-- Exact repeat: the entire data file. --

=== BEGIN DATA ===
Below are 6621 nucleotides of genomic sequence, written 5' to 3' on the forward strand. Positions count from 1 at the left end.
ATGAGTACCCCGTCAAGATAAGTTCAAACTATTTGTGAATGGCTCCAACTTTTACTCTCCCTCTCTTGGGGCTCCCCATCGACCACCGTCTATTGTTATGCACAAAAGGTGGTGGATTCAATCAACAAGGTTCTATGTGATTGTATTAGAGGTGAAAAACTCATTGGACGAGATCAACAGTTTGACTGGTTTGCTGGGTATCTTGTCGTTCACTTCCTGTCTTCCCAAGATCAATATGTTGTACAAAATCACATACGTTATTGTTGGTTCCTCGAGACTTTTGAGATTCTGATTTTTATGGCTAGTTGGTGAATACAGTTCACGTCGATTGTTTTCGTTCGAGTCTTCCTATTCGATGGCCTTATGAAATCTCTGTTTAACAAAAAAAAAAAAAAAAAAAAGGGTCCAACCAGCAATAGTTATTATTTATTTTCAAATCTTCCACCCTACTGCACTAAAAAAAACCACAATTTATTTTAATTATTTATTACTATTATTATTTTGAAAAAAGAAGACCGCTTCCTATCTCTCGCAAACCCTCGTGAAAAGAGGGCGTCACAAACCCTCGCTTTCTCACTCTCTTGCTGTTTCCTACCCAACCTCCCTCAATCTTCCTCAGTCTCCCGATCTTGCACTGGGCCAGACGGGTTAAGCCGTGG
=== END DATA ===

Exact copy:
Below are 6621 nucleotides of genomic sequence, written 5' to 3' on the forward strand. Positions count from 1 at the left end.
ATGAGTACCCCGTCAAGATAAGTTCAAACTATTTGTGAATGGCTCCAACTTTTACTCTCCCTCTCTTGGGGCTCCCCATCGACCACCGTCTATTGTTATGCACAAAAGGTGGTGGATTCAATCAACAAGGTTCTATGTGATTGTATTAGAGGTGAAAAACTCATTGGACGAGATCAACAGTTTGACTGGTTTGCTGGGTATCTTGTCGTTCACTTCCTGTCTTCCCAAGATCAATATGTTGTACAAAATCACATACGTTATTGTTGGTTCCTCGAGACTTTTGAGATTCTGATTTTTATGGCTAGTTGGTGAATACAGTTCACGTCGATTGTTTTCGTTCGAGTCTTCCTATTCGATGGCCTTATGAAATCTCTGTTTAACAAAAAAAAAAAAAAAAAAAAGGGTCCAACCAGCAATAGTTATTATTTATTTTCAAATCTTCCACCCTACTGCACTAAAAAAAACCACAATTTATTTTAATTATTTATTACTATTATTATTTTGAAAAAAGAAGACCGCTTCCTATCTCTCGCAAACCCTCGTGAAAAGAGGGCGTCACAAACCCTCGCTTTCTCACTCTCTTGCTGTTTCCTACCCAACCTCCCTCAATCTTCCTCAGTCTCCCGATCTTGCACTGGGCCAGACGGGTTAAGCCGTGG